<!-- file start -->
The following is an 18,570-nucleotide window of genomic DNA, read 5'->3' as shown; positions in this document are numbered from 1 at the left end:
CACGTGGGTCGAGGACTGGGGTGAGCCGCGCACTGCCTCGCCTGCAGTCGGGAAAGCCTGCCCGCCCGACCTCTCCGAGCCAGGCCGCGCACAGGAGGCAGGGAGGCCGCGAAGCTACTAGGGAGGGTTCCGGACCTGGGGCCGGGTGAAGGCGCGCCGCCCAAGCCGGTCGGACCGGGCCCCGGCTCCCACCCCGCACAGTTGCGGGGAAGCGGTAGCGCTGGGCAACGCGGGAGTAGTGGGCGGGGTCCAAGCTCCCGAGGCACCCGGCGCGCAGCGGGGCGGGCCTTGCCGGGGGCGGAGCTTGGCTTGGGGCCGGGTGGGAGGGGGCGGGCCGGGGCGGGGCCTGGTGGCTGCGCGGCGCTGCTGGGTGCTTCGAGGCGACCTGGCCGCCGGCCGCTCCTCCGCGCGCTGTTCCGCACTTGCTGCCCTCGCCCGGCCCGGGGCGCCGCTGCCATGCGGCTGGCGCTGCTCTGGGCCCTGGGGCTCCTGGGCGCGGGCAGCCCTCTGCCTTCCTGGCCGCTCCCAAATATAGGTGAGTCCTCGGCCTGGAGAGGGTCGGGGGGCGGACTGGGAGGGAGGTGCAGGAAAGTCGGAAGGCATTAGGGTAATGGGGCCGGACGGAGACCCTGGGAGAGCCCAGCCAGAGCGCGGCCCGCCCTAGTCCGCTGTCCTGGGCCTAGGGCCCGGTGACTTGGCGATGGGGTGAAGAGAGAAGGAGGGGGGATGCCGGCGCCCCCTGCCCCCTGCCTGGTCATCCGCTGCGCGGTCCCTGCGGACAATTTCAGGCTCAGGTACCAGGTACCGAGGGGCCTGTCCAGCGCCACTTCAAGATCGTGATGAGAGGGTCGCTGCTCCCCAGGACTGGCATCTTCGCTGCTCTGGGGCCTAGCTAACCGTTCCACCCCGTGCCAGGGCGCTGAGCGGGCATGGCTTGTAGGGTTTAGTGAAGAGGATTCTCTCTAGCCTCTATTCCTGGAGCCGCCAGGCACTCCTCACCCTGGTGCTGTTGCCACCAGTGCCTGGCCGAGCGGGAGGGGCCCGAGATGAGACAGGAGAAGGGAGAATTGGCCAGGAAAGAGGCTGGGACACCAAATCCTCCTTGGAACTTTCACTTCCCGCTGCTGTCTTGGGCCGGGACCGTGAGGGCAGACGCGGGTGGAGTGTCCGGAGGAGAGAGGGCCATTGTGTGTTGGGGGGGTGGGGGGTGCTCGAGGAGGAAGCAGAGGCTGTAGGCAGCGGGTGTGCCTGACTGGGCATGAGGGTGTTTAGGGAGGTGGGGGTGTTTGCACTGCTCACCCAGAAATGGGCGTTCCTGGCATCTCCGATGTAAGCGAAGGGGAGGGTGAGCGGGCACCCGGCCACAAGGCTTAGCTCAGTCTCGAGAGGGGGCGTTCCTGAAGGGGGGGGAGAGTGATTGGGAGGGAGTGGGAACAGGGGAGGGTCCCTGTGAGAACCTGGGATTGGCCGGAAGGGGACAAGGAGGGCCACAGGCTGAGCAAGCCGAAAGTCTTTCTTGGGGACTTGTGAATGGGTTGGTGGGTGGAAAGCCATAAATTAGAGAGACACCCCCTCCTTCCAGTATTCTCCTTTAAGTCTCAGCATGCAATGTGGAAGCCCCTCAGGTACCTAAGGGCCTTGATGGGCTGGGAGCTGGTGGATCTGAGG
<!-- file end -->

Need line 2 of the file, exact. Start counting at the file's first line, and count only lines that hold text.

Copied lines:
CACGTGGGTCGAGGACTGGGGTGAGCCGCGCACTGCCTCGCCTGCAGTCGGGAAAGCCTGCCCGCCCGACCTCTCCGAGCCAGGCCGCGCACAGGAGGCAGGGAGGCCGCGAAGCTACTAGGGAGGGTTCCGGACCTGGGGCCGGGTGAAGGCGCGCCGCCCAAGCCGGTCGGACCGGGCCCCGGCTCCCACCCCGCACAGTTGCGGGGAAGCGGTAGCGCTGGGCAACGCGGGAGTAGTGGGCGGGGTCCAAGCTCCCGAGGCACCCGGCGCGCAGCGGGGCGGGCCTTGCCGGGGGCGGAGCTTGGCTTGGGGCCGGGTGGGAGGGGGCGGGCCGGGGCGGGGCCTGGTGGCTGCGCGGCGCTGCTGGGTGCTTCGAGGCGACCTGGCCGCCGGCCGCTCCTCCGCGCGCTGTTCCGCACTTGCTGCCCTCGCCCGGCCCGGGGCGCCGCTGCCATGCGGCTGGCGCTGCTCTGGGCCCTGGGGCTCCTGGGCGCGGGCAGCCCTCTGCCTTCCTGGCCGCTCCCAAATATAGGTGAGTCCTCGGCCTGGAGAGGGTCGGGGGGCGGACTGGGAGGGAGGTGCAGGAAAGTCGGAAGGCATTAGGGTAATGGGGCCGGACGGAGACCCTGGGAGAGCCCAGCCAGAGCGCGGCCCGCCCTAGTCCGCTGTCCTGGGCCTAGGGCCCGGTGACTTGGCGATGGGGTGAAGAGAGAAGGAGGGGGGATGCCGGCGCCCCCTGCCCCCTGCCTGGTCATCCGCTGCGCGGTCCCTGCGGACAATTTCAGGCTCAGGTACCAGGTACCGAGGGGCCTGTCCAGCGCCACTTCAAGATCGTGATGAGAGGGTCGCTGCTCCCCAGGACTGGCATCTTCGCTGCTCTGGGGCCTAGCTAACCGTTCCACCCCGTGCCAGGGCGCTGAGCGGGCATGGCTTGTAGGGTTTAGTGAAGAGGATTCTCTCTAGCCTCTATTCCTGGAGCCGCCAGGCACTCCTCACCCTGGTGCTGTTGCCACCAGTGCCTGGCCGAGCGGGAGGGGCCCGAGATGAGACAGGAGAAGGGAGAATTGGCCAGGAAAGAGGCTGGGACACCAAATCCTCCTTGGAACTTTCACTTCCCGCTGCTGTCTTGGGCCGGGACCGTGAGGGCAGACGCGGGTGGAGTGTCCGGAGGAGAGAGGGCCATTGTGTGTTGGGGGGGTGGGGGGTGCTCGAGGAGGAAGCAGAGGCTGTAGGCAGCGGGTGTGCCTGACTGGGCATGAGGGTGTTTAGGGAGGTGGGGGTGTTTGCACTGCTCACCCAGAAATGGGCGTTCCTGGCATCTCCGATGTAAGCGAAGGGGAGGGTGAGCGGGCACCCGGCCACAAGGCTTAGCTCAGTCTCGAGAGGGGGCGTTCCTGAAGGGGGGGGAGAGTGATTGGGAGGGAGTGGGAACAGGGGAGGGTCCCTGTGAGAACCTGGGATTGGCCGGAAGGGGACAAGGAGGGCCACAGGCTGAGCAAGCCGAAAGTCTTTCTTGGGGACTTGTGAATGGGTTGGTGGGTGGAAAGCCATAAATTAGAGAGACACCCCCTCCTTCCAGTATTCTCCTTTAAGTCTCAGCATGCAATGTGGAAGCCCCTCAGGTACCTAAGGGCCTTGATGGGCTGGGAGCTGGTGGATCTGAGG